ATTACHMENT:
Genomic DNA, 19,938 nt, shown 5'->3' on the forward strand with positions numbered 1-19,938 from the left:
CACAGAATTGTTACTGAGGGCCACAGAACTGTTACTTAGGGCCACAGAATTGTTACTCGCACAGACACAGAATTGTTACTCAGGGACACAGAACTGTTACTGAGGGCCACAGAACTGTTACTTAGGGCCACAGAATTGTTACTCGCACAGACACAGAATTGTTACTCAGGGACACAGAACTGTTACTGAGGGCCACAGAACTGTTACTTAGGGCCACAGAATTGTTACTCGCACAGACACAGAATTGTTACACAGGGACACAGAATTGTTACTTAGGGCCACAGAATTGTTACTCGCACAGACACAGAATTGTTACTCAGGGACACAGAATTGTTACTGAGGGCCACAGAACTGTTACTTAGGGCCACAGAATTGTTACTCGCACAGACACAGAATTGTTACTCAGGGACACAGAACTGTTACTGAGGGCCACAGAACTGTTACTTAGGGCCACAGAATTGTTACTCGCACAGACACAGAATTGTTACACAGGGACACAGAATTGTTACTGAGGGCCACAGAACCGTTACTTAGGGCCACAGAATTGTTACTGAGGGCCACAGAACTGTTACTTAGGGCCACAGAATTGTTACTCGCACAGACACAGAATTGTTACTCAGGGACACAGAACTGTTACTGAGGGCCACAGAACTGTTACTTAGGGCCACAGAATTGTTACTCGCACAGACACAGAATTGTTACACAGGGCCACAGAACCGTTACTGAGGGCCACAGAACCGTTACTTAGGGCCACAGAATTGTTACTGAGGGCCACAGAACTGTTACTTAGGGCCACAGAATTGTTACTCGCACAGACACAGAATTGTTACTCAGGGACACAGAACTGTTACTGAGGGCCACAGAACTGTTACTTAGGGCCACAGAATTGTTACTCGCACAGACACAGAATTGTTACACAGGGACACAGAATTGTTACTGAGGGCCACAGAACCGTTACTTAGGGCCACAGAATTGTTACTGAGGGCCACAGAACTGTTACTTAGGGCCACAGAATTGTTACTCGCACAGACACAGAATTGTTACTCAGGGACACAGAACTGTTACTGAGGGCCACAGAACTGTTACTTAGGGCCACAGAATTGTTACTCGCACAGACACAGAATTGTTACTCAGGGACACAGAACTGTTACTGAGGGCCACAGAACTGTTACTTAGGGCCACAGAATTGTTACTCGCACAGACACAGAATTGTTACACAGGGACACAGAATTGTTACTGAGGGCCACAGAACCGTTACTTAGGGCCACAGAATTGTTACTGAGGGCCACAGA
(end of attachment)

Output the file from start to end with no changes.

Genomic DNA, 19,938 nt, shown 5'->3' on the forward strand with positions numbered 1-19,938 from the left:
CACAGAATTGTTACTGAGGGCCACAGAACTGTTACTTAGGGCCACAGAATTGTTACTCGCACAGACACAGAATTGTTACTCAGGGACACAGAACTGTTACTGAGGGCCACAGAACTGTTACTTAGGGCCACAGAATTGTTACTCGCACAGACACAGAATTGTTACTCAGGGACACAGAACTGTTACTGAGGGCCACAGAACTGTTACTTAGGGCCACAGAATTGTTACTCGCACAGACACAGAATTGTTACACAGGGACACAGAATTGTTACTTAGGGCCACAGAATTGTTACTCGCACAGACACAGAATTGTTACTCAGGGACACAGAATTGTTACTGAGGGCCACAGAACTGTTACTTAGGGCCACAGAATTGTTACTCGCACAGACACAGAATTGTTACTCAGGGACACAGAACTGTTACTGAGGGCCACAGAACTGTTACTTAGGGCCACAGAATTGTTACTCGCACAGACACAGAATTGTTACACAGGGACACAGAATTGTTACTGAGGGCCACAGAACCGTTACTTAGGGCCACAGAATTGTTACTGAGGGCCACAGAACTGTTACTTAGGGCCACAGAATTGTTACTCGCACAGACACAGAATTGTTACTCAGGGACACAGAACTGTTACTGAGGGCCACAGAACTGTTACTTAGGGCCACAGAATTGTTACTCGCACAGACACAGAATTGTTACACAGGGCCACAGAACCGTTACTGAGGGCCACAGAACCGTTACTTAGGGCCACAGAATTGTTACTGAGGGCCACAGAACTGTTACTTAGGGCCACAGAATTGTTACTCGCACAGACACAGAATTGTTACTCAGGGACACAGAACTGTTACTGAGGGCCACAGAACTGTTACTTAGGGCCACAGAATTGTTACTCGCACAGACACAGAATTGTTACACAGGGACACAGAATTGTTACTGAGGGCCACAGAACCGTTACTTAGGGCCACAGAATTGTTACTGAGGGCCACAGAACTGTTACTTAGGGCCACAGAATTGTTACTCGCACAGACACAGAATTGTTACTCAGGGACACAGAACTGTTACTGAGGGCCACAGAACTGTTACTTAGGGCCACAGAATTGTTACTCGCACAGACACAGAATTGTTACTCAGGGACACAGAACTGTTACTGAGGGCCACAGAACTGTTACTTAGGGCCACAGAATTGTTACTCGCACAGACACAGAATTGTTACACAGGGACACAGAATTGTTACTGAGGGCCACAGAACCGTTACTTAGGGCCACAGAATTGTTACTGAGGGCCACAGA